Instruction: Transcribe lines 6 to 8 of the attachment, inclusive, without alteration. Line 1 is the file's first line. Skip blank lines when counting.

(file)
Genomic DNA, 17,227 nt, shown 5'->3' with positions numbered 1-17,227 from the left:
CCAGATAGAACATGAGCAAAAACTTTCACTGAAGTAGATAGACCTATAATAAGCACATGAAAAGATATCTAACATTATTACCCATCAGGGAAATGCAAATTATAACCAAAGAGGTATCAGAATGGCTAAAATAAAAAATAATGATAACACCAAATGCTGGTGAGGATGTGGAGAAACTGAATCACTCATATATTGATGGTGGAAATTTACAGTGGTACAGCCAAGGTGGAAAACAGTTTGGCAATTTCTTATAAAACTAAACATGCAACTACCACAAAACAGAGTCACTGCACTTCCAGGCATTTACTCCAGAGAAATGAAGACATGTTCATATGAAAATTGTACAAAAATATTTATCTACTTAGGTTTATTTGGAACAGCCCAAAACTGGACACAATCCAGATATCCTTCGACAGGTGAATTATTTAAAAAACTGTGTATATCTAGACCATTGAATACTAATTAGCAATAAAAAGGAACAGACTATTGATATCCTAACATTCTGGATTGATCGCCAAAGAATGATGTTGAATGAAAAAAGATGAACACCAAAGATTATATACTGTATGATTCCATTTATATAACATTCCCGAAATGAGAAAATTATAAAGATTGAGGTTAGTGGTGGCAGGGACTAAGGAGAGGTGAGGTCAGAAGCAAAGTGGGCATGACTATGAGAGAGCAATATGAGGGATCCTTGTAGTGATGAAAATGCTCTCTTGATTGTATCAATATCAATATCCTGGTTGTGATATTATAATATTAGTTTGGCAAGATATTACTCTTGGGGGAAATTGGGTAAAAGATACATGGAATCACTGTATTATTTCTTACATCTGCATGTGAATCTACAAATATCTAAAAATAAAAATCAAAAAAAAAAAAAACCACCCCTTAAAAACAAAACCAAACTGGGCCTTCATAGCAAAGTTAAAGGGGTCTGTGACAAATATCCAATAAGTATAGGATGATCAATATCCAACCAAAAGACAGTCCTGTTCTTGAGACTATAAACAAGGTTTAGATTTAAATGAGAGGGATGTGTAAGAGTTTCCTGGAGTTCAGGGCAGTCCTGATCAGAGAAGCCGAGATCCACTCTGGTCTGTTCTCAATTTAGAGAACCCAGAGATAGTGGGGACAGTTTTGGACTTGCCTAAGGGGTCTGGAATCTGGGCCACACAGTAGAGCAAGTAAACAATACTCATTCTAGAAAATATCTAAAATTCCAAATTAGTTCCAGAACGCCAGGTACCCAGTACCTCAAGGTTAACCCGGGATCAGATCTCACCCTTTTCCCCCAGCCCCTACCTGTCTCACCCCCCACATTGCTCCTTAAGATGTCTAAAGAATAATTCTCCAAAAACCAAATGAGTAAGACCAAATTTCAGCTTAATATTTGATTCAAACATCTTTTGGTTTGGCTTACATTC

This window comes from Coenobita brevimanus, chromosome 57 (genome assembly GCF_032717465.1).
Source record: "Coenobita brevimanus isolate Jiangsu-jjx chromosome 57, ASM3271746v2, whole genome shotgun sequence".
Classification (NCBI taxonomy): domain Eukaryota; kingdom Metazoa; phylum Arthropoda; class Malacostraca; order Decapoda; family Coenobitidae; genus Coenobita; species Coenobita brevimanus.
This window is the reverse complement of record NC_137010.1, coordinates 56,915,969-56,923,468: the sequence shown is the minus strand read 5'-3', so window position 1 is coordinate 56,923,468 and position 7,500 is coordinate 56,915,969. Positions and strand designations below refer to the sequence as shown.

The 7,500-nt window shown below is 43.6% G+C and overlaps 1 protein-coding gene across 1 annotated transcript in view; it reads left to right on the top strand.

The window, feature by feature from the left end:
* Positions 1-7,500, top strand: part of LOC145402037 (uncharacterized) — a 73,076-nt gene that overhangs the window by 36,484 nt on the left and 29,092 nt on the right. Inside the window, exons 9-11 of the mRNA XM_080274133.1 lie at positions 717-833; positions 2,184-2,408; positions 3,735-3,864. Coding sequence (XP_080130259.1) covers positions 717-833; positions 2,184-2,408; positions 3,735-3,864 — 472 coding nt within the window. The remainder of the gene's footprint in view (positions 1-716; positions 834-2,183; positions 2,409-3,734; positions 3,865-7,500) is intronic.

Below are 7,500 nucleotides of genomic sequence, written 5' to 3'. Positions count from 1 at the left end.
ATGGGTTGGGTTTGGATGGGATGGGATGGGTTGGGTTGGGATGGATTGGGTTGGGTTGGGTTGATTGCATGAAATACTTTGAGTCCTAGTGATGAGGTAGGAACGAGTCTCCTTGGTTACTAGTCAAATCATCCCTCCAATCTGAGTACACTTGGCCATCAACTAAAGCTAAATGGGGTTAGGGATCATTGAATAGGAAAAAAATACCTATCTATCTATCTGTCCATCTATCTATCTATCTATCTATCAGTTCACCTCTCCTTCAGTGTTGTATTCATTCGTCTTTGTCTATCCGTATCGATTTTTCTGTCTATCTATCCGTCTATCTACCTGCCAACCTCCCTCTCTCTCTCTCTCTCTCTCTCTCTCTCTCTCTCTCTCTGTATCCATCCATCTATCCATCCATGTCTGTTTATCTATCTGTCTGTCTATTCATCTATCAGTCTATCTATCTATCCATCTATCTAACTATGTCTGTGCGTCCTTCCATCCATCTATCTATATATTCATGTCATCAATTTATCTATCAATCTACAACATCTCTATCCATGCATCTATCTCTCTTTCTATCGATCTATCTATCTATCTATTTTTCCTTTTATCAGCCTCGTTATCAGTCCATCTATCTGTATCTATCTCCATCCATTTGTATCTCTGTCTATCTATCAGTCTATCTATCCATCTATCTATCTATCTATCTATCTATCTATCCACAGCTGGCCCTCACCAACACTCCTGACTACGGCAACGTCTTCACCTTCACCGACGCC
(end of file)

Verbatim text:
This window is the reverse complement of record NC_137010.1, coordinates 56,915,969-56,923,468: the sequence shown is the minus strand read 5'-3', so window position 1 is coordinate 56,923,468 and position 7,500 is coordinate 56,915,969. Positions and strand designations below refer to the sequence as shown.

The 7,500-nt window shown below is 43.6% G+C and overlaps 1 protein-coding gene across 1 annotated transcript in view; it reads left to right on the top strand.

The window, feature by feature from the left end: